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Why I’m Teaching My Daughter My Mother’s Language

6 minute read
Obreht is a novelist, whose debut, The Tiger’s Wife, won the 2011 Orange Prize for Fiction and was an international bestseller. Her work has appeared in The Best American Short Stories, The New Yorker, The Atlantic, Harper’s Magazine, and Zoetrope: All-Story, among many others. Originally from the former Yugoslavia, she now lives in Wyoming with her family

Late in January 2024, cantilevered over my husband’s shoulder in line at our favorite coffeeshop, my toddler roared out one of her usual requests: “Tata, please bring maca and capall to folcadan.”

“Oh honey,” the woman standing behind us laughed. “That’s a mouthful.”

My husband explained that our daughter was asking him to bring her farmhouse figurines, a cat and a horse, along to the bathtub. (Reader, there was no bathtub; or rather, the bathtub was at home, as were the cat and the horse figurines.)

“What language is she speaking?” the stranger wanted to know.

We explained the linguistic arrangement of our household: my husband is from Dublin, and speaks Irish; I was born in the former Yugoslavia, and speak Serbian; we met in New York and communicate in English. Now living in Wyoming, we are trying our best to raise our daughter with all three languages.

I am still surprised by how many people smirk when they hear this. “Oh wow,” they tend to say. "That’ll be useful.”

What they mean, I assume, is that neither Serbian nor Irish is an especially proliferate language. Irish, spoken by an estimated 1.2 million people, is categorized as “definitely endangered” by the UNESCO Atlas of World Languages. Serbian is the first language of about 7.2 million people—though, once you venture outside the post-war nationalist designations that characterize Serbian as being entirely separate from, say, Croatian or Bosnian, the reach of the language grows. Still, native speakers tend to be concentrated in their countries of origin, as well as a smattering of communities to which they emigrated, as most of my maternal family did, after the wars of the 1990s. So if a language’s usefulness is measured by its ability to connect the speaker with a large proportion of the earth’s population, then yes, I suppose Irish and Serbian are surely on the lower end of the spectrum.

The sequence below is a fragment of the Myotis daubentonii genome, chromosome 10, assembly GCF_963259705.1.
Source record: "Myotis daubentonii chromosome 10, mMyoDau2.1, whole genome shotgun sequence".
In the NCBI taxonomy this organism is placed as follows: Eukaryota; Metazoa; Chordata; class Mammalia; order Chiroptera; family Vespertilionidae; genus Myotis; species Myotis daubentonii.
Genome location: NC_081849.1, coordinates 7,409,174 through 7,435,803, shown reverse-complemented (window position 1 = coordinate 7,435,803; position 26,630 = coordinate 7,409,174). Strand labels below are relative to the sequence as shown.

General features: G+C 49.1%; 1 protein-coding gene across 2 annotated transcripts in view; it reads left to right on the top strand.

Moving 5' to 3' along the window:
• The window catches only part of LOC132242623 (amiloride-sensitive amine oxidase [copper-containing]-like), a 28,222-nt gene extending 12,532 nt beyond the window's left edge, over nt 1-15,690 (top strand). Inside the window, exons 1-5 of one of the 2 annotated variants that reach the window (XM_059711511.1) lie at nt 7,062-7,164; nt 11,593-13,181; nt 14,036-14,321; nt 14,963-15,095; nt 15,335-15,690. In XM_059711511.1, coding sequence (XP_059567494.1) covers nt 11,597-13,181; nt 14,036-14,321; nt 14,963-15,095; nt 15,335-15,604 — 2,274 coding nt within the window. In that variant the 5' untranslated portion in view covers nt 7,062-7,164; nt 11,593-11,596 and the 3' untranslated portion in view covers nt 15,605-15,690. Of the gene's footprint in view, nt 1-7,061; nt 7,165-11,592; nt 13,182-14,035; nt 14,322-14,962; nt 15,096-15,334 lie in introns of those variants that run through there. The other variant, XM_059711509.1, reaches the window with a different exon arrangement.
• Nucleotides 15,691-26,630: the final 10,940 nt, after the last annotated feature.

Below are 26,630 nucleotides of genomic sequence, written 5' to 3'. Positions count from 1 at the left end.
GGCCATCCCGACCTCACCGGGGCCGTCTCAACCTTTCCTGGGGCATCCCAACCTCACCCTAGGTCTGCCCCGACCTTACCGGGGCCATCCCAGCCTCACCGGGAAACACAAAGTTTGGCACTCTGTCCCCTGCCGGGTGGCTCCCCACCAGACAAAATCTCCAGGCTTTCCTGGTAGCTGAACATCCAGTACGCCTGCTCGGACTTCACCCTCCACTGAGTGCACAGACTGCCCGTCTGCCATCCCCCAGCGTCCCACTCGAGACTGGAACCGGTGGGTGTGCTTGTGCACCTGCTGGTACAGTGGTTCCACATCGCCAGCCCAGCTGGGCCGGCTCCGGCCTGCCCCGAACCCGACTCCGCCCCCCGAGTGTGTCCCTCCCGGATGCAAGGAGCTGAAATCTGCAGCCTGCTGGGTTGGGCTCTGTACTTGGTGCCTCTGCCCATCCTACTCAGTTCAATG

But I grew up measuring linguistic utility by a different set of parameters. Ones that spoke more to my family’s urge to seclude than their desire to connect.

My grandfather, a Slovene born and raised in Belgrade, spoke Ekavian, a standard dialect of what was then known as Serbo-Croatian. My grandmother, ethnically Muslim, spoke Ijekavian, a lilting dialect of Bosnia & Herzegovina that tends to lean into Turkish and Arabic roots. My mother, their only child, born in Sarajevo and raised in Belgrade, was a chameleon: she could, and still can, easily switch between both. When the war broke out, we moved first to Cyprus, then to Egypt. I managed to maintain fluency largely thanks to my grandmother’s dogged refusal to learn English, and my mother’s insistence that one must never lose one’s native language.  

Her reasons for this had to do with its utility, but as a mechanism of preservation rather than communication. As is true of many immigrants, our language served as a container of all things home. Proverbs, jokes, witticisms rooted in socio-historical context. Family stories. Recipes. Swear words, of course—and lots of them. Translation eroded some aspect of them all, and thus eroded the parts of my grandparents and mother that made them their whole, complex, fully rounded selves.